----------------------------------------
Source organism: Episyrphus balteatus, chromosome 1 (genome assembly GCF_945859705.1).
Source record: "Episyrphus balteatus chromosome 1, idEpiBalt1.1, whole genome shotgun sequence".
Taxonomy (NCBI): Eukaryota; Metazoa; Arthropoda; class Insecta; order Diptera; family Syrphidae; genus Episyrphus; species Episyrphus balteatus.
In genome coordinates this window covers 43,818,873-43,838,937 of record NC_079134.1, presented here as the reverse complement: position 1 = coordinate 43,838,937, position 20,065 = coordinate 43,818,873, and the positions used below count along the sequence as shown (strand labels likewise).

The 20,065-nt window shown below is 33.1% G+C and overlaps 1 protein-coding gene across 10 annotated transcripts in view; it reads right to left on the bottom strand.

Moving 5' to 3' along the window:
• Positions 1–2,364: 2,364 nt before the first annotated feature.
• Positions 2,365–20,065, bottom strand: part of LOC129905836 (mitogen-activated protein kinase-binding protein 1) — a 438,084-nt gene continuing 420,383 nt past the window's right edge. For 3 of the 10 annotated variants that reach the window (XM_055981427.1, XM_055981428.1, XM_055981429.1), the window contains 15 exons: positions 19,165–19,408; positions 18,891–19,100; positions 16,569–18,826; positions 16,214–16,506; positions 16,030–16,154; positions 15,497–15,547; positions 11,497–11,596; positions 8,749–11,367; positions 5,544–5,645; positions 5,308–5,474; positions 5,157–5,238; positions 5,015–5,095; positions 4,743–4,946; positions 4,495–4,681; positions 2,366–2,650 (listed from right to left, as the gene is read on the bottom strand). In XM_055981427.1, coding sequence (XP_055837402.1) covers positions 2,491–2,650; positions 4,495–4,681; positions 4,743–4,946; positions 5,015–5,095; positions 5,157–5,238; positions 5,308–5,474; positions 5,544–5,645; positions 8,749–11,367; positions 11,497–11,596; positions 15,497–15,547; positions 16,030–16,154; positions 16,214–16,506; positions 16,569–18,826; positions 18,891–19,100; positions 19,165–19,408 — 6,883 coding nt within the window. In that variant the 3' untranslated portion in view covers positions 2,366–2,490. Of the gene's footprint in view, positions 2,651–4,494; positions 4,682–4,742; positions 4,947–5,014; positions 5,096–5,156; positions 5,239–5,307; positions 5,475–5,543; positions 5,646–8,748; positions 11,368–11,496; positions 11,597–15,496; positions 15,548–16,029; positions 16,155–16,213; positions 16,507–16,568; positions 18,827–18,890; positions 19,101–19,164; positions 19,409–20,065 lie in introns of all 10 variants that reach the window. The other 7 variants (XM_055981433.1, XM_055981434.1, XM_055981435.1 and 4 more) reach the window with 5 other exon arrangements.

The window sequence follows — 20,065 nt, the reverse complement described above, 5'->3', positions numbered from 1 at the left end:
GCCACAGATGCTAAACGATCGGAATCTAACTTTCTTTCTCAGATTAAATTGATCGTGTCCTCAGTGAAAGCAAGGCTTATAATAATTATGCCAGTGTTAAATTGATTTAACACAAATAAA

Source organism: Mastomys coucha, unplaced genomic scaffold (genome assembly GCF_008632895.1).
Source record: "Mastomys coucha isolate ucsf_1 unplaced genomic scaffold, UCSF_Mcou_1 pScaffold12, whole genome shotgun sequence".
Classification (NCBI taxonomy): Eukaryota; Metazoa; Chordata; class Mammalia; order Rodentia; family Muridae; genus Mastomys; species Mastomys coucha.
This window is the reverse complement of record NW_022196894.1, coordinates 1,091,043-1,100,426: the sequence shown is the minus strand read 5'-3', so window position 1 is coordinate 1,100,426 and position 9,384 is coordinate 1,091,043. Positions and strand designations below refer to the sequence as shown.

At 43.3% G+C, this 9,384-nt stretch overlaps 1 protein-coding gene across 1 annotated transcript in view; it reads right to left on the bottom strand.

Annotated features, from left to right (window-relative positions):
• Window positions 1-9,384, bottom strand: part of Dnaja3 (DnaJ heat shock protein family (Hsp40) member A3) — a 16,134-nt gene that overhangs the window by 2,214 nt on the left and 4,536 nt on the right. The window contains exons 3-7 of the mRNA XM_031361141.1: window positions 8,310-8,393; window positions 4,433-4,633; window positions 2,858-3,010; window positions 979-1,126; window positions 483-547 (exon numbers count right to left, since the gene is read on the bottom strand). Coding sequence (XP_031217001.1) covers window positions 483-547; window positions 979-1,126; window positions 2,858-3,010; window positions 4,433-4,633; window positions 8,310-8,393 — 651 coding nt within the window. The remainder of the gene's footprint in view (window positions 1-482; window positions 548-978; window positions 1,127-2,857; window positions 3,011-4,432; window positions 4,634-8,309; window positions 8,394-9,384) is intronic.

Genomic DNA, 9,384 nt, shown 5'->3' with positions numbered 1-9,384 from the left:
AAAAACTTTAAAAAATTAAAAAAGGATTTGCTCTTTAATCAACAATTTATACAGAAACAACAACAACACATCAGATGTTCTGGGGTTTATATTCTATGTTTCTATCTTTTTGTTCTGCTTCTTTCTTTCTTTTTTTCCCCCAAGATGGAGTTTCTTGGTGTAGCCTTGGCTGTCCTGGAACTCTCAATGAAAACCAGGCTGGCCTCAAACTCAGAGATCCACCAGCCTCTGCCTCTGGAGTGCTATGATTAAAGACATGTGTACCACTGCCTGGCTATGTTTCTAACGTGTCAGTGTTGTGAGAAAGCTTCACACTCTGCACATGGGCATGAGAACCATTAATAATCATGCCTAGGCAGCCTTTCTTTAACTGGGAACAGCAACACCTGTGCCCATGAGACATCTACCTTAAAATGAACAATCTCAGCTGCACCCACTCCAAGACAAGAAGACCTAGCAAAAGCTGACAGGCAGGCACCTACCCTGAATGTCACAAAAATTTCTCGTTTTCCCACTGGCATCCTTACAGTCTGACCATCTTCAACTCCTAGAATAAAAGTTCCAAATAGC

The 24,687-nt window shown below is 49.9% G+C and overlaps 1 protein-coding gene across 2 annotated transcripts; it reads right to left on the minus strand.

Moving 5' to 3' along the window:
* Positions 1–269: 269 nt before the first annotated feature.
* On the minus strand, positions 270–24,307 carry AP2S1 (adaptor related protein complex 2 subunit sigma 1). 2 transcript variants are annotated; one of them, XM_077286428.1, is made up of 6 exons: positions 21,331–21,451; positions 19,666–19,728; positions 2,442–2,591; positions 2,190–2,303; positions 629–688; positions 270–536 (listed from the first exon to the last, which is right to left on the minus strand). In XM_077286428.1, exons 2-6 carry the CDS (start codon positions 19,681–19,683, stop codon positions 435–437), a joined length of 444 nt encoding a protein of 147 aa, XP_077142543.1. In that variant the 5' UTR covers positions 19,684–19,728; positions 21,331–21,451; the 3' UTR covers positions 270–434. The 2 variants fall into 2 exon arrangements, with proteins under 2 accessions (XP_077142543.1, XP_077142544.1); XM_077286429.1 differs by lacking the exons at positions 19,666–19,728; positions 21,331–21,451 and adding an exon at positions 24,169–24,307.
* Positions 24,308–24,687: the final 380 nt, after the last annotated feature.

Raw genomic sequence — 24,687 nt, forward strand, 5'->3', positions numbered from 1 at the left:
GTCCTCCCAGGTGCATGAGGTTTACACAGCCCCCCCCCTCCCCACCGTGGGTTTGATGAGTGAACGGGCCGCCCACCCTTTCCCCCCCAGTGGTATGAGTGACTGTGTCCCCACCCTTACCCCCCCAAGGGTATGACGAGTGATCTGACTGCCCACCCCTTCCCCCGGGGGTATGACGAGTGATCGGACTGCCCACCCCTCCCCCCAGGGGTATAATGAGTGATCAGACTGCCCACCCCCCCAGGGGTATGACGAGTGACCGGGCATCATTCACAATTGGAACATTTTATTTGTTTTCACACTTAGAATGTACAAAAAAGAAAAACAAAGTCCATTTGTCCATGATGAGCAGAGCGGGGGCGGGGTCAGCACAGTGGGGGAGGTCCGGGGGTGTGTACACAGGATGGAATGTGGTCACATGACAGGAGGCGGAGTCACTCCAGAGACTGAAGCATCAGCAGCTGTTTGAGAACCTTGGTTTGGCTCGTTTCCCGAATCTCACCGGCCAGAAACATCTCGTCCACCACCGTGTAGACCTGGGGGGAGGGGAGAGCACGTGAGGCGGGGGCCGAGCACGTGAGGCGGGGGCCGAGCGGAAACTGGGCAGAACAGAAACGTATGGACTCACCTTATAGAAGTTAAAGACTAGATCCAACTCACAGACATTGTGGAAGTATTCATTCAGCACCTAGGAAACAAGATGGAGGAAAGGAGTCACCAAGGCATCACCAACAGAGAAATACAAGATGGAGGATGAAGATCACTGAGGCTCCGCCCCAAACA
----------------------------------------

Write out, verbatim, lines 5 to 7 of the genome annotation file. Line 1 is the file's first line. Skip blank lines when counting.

The 20,065-nt window shown below is 33.1% G+C and overlaps 1 protein-coding gene across 10 annotated transcripts in view; it reads right to left on the bottom strand.

Moving 5' to 3' along the window:
• Positions 1–2,364: 2,364 nt before the first annotated feature.